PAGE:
Quirks & Quarks

Sea otters have been saving Pacific kelp forests from rapacious sea urchins

Pacific kelp forests took a big hit after a record die-off of starfish and an unprecedented marine heat wave

Pacific kelp forests took a big hit after a record die-off of starfish and an unprecedented marine heat wave

Sea otter is foraging on a purple sea urchin in Monterey Bay, California, USA. (Morgan Rector)

Marine kelp forests along the Pacific coast took quite a beating a few years ago. 

These dense underwater coastal forests are one of the most productive ecosystems on our planet, that's also hugely important for regulating climate change. But since 2013, they've faced unprecedented challenges from a destructive environmental double whammy.

In a new study, Joshua Smith, a PhD candidate in marine biology at the University of California in Santa Cruz, found that sea otters are playing an important role in helping preserve these vital ecosystems.

Kelp forests provide a critical habitat for many species. ( Michael Langhans)

In 2013, starfish along the Pacific coast were struck with sea-star wasting syndrome that caused their massive die-off from Alaska all the way down to Mexico.

The crash in the sea star population meant their prey, sea urchins, were free to come out of hiding and attack the kelp forests.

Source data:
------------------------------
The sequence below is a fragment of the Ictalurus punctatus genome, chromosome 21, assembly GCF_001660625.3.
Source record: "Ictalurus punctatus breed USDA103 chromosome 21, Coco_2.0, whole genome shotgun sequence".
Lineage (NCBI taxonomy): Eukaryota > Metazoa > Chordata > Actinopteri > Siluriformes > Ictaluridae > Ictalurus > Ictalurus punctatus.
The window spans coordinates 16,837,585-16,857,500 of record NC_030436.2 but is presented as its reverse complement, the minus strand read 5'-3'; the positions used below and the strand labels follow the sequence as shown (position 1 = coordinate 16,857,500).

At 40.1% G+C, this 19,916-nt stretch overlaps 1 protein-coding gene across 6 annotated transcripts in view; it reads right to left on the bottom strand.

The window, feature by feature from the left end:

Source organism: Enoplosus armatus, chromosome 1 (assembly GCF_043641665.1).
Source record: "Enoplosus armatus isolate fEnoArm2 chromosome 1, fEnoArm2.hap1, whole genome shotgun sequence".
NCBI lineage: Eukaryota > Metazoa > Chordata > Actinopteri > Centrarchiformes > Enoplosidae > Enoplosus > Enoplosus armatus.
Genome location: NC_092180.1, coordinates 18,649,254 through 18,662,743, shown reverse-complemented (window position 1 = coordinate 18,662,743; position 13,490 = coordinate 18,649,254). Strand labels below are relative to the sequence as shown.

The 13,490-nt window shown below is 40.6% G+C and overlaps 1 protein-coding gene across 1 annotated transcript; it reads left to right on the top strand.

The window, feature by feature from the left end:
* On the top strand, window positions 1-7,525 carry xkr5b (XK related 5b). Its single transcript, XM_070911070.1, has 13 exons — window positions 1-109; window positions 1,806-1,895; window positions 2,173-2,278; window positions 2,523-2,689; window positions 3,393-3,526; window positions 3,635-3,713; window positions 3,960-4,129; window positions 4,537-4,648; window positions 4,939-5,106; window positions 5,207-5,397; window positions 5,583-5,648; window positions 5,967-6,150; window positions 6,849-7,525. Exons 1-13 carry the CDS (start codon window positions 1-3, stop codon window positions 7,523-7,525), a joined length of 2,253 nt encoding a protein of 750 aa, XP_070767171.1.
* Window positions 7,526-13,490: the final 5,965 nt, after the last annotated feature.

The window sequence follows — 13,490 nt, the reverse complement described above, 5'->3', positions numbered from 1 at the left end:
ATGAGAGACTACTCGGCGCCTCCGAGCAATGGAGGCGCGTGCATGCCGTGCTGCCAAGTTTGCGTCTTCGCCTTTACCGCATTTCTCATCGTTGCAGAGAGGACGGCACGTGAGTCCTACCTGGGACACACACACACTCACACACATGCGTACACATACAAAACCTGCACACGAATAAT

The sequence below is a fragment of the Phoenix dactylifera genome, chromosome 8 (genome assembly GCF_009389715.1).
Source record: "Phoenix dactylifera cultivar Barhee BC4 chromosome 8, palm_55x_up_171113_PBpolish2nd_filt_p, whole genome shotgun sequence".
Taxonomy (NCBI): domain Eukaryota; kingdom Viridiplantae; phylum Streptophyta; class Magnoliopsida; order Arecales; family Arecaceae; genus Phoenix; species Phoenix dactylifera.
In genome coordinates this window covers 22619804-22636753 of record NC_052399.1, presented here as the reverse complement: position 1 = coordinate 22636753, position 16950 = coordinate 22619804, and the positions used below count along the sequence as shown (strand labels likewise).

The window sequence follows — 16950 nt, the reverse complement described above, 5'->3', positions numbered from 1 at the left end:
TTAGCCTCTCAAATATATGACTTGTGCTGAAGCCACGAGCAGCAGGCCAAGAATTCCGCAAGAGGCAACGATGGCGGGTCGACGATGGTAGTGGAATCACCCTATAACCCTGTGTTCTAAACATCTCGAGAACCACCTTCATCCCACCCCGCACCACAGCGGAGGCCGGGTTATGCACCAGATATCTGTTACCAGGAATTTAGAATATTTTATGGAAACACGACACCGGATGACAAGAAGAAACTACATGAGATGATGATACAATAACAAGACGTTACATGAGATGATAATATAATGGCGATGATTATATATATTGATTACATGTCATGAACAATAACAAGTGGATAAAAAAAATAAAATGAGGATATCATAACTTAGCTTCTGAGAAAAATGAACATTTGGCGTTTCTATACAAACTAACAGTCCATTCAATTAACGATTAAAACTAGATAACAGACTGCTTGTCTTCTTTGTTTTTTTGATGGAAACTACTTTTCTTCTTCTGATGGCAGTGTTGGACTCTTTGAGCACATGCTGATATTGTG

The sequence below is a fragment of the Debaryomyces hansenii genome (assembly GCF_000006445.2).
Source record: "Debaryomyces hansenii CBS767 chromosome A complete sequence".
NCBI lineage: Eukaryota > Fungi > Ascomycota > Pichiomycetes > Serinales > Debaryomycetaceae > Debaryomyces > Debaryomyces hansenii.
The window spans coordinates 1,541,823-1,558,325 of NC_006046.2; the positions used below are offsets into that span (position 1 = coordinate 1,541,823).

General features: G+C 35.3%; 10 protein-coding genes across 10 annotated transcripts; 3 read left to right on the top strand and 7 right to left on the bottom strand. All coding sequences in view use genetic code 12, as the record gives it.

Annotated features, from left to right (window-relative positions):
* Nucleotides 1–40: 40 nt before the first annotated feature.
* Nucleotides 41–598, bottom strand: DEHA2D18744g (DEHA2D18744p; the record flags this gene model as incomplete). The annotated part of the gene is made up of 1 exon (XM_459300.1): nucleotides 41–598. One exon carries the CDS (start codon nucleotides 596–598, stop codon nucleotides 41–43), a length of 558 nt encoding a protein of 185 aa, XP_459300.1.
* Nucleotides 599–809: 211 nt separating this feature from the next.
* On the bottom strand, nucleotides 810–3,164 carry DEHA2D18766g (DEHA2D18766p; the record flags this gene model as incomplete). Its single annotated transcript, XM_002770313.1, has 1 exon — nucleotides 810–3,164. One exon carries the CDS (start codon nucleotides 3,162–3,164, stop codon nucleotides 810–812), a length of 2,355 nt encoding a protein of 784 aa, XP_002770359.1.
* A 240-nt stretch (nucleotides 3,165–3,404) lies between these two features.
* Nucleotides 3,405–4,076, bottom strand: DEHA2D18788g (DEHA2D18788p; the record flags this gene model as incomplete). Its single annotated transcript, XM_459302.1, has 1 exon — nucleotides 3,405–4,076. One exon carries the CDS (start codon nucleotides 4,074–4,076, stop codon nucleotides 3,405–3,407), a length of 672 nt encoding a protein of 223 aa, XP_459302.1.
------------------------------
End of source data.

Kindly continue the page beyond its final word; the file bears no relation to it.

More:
Then, in 2014 and 2015, an unprecedented marine heat wave raised coastal ocean temperatures by up to 4 degrees Celsius.

A record marine heat wave and sea star wasting disease that killed many sea stars have taken a toll on kelp forests up and down the Pacific Coast. ( Michael Langhans)

Kelp forests do much better in cooler waters, so the unusually warm ocean temperatures further decimated kelp forests along the coast.

The California marine coast consists of interspersed "sea urchin barrens" with patches of kelp forests. (Michael Langhans)

Overgrazing by urchins and inhibition of growth in warm water resulted in a patchy mosaic of healthy kelp forests interspersed with bare, denuded seafloor that scientists have dubbed "sea urchin barrens."

Smith found sea otters have stepped up their predation on sea urchins, particularly in the remaining patches of kelp forest. As long as conditions don't worsen, these healthy kelp patches should eventually help re-seed the barrens and help the kelp forests recover.

Sea otters prefer eating healthy sea urchins found in remaining patches of kelp forests (above) rather than their starved, but still surviving, counterparts in the "sea urchin barrens" (below.) (Joshua Smith / University of California in Santa Cruz)

Produced and written by Sonya Buyting

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